Use schemas to make life easier for your analysts and engineers.
Simply put, a database schema is a blueprint that organizes data into tables with columns, keys and interrelations.
Every application contains a representation of reality called a “data model” that specifies what data is necessary to the functioning of the application, as well as how users interact with it. A logical database schema translates that data model into something that is suited for storage in a relational database.
Schemas are important to data integration and analytics, as well. Since data warehouses are a type of database, data stored in a data warehouse must also be organized into schemas. When a data pipeline extracts and loads data into a data warehouse, it performs preprocessing, such as cleaning and normalization, to make the data consistent and legible, and then populates the schema. This ensures that your data can be easily understood and turned into dashboards and reports by your analysts.
Here, we will discuss the importance of schemas in the context of data integration and analytics.
Whether in an application or a data warehouse, a well-designed database schema clearly organizes data into distinct entities with their appropriate attributes, shows the interrelationships between entities, and imposes constraints such as data types.
A well-designed schema in a data warehouse makes life easier for analysts in the following ways:
It largely removes cleaning and other preprocessing from the analyst’s workflow.
It absolves analysts of the need to reverse-engineer the underlying data model of an application.
It provides analysts with a clear, easily understood starting point for analytics projects.
These benefits free analysts to focus on modeling and transforming data in order to produce reports and dashboards.
A schema is useful because raw data from an application or an operational system is seldom analytics-ready. Engineers who design and build API feeds seldom approach issues in the way that analysts do.
Instead, most data sources deliver data in whatever structure is most expedient from the perspective of the SaaS provider. At best, the provider might make strong assumptions about the specific metrics their users will want, and organize their data models accordingly. This often creates redundancy and a lack of clarity.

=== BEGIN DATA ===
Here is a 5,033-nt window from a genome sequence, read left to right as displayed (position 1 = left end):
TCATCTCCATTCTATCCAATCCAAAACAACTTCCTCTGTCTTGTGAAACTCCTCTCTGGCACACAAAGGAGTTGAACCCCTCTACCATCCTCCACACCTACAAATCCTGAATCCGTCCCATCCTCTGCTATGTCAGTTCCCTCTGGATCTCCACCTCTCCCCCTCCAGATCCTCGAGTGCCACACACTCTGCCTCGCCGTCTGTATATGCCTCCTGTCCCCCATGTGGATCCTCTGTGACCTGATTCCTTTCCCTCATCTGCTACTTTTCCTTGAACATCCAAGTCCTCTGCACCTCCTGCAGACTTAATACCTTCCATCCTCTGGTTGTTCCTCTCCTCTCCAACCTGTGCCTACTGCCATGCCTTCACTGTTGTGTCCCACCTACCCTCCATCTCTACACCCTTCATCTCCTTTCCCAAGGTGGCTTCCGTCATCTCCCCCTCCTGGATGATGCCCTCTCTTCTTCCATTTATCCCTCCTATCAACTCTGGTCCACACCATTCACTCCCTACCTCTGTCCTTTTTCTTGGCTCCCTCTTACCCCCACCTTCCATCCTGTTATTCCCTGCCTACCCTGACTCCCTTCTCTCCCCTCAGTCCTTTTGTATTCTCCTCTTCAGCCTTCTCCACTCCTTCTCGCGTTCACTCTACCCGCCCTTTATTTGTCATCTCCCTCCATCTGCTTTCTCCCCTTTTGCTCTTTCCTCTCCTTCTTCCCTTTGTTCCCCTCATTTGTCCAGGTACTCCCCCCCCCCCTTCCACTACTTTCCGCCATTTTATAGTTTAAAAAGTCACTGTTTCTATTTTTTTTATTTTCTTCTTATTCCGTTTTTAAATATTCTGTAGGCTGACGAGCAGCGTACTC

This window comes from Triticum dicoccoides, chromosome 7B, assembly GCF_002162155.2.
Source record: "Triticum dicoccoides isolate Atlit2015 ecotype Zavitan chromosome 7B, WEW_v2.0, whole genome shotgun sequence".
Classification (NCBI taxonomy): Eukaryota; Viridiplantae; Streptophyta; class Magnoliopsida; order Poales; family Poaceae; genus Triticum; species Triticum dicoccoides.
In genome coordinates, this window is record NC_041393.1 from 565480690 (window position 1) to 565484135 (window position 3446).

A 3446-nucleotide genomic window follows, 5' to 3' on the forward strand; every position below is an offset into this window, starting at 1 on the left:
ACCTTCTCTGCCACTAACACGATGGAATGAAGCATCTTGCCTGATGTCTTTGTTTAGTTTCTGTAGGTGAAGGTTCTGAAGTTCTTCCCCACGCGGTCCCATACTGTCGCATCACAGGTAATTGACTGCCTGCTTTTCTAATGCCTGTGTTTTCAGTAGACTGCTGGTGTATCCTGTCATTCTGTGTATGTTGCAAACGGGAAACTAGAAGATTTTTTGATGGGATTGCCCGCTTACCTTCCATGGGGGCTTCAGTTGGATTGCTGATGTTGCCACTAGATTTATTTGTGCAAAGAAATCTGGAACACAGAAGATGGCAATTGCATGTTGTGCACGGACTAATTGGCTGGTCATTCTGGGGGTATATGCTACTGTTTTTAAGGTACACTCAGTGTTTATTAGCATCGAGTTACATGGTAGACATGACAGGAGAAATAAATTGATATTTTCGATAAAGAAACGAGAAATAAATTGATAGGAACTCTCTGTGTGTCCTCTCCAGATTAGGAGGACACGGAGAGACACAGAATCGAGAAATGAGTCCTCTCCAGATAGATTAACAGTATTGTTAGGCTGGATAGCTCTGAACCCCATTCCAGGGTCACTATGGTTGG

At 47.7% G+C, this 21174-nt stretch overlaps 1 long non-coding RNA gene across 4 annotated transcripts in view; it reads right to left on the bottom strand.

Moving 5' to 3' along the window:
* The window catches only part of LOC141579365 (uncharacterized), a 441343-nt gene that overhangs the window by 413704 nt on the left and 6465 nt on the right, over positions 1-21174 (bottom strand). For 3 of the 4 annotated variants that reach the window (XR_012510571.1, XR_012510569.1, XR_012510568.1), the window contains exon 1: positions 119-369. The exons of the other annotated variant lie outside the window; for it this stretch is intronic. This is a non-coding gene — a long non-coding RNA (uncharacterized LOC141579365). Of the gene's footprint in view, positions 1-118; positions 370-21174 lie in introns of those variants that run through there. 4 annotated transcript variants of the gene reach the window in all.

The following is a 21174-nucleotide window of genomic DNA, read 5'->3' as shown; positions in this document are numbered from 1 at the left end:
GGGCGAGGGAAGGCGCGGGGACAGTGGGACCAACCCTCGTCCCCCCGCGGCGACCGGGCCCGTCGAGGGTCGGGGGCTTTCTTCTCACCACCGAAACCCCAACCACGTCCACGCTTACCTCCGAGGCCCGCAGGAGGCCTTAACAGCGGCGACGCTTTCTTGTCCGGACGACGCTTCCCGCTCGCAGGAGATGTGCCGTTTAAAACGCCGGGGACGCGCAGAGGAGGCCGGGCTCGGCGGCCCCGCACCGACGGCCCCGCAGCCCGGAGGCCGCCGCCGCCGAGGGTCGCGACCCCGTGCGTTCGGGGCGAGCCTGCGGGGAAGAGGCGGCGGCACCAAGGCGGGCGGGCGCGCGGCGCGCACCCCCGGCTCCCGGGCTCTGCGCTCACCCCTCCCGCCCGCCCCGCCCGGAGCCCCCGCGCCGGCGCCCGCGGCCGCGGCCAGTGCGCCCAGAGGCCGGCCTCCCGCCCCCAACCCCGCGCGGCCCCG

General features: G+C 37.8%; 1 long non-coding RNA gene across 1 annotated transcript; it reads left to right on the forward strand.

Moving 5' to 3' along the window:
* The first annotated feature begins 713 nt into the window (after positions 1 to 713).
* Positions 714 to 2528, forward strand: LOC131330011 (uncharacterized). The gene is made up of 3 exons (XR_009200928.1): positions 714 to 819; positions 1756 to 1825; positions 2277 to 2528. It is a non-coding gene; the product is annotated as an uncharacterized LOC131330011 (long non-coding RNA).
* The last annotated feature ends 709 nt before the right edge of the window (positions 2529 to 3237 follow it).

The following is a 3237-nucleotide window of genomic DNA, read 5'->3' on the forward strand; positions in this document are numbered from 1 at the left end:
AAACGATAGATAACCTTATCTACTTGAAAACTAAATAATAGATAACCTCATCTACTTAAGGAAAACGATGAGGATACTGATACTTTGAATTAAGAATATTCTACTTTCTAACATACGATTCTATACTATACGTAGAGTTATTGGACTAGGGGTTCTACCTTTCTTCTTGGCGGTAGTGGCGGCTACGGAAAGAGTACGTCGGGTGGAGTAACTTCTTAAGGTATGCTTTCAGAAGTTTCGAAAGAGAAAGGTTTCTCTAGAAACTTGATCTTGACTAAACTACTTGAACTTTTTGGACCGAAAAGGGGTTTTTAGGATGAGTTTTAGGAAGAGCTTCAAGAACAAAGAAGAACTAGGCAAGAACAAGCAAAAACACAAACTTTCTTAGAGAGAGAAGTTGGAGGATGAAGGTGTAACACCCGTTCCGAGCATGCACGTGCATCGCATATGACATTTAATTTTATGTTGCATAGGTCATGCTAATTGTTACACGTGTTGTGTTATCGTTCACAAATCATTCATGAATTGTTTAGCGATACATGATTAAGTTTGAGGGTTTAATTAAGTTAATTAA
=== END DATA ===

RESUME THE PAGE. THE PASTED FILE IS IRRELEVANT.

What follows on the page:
To overcome this redundancy and lack of clarity, you must reverse-engineer the underlying data model of the data source and normalize it.
A broader discussion of the normal forms is beyond the scope of this article, but, in a nutshell, normalization strives to eliminate duplicate, redundant and derived data values.
Specifically, to normalize a data set, you must identify data columns that are redundant, duplicative or derived from other values, disaggregate or eliminate them, and construct an entity-relationship model that clearly organizes the attributes and relationships of entities in the data model.
There are as many ways to model data as there are opinions, but there are relatively few ways to normalize a data set. By normalizing a data set, you strip it down to a succinct but comprehensive expression. Schemas can be visually communicated as entity-relationship diagrams (ERDs), which is a visual representation of the data entities and their relationships. A normalized schema is illustrated below:
ERDs illustrate the tables, fields, interrelationships, and keys between tables
Data from a normalized schema is not necessarily useful for data analysis out of the box, as analytics use cases often depend on computed and derived values. As a result, normalization is inextricably tied to the extract-load-transform (ELT) or ETL process. In ELT, you must perform transformations to turn data into analytics-ready models after the data has been loaded to the destination.
In order to build and populate a good schema in a data warehouse, you will need to:
Fully understand the data source’s underlying data model.
Sketch, and continuously iterate on, an entity-relationship diagram (ERD) to visually communicate the various interrelations (one-to-one, one-to-many and many-to-many) in the data model. You will also have to apply a consistent naming convention to your tables and fields.
Design a normalized schema in the destination. Draft and populate the tables from your ERD. You have succeeded when you can import and recognize all of the fields.
Productionize the actual software to extract the data, preprocess it into the normalized schema, and load it into the destination.
Publish your final ERD as a reference for your analysts.
The most labor-intensive stage of the process is step one: gaining the necessary understanding of your data source. The most obvious way to do this is to study the documentation for your data source, but not all documentation is comprehensive or up to date. You may be forced to actually use the application to supplement what you can glean from the documentation.
The process described above applies whenever the data source changes. This can become tricky if tables or columns are deleted or reorganized, as you can easily destroy data that might be useful in audits or historical analyses. To avoid this problem, data integration should be net-additive or lossless.
Good schema design requires a substantial investment of time and talent. Using a standardized solution allows you to leverage the expertise of people who have made themselves intimately familiar with the data you want so that you don’t have to reinvent the wheel.
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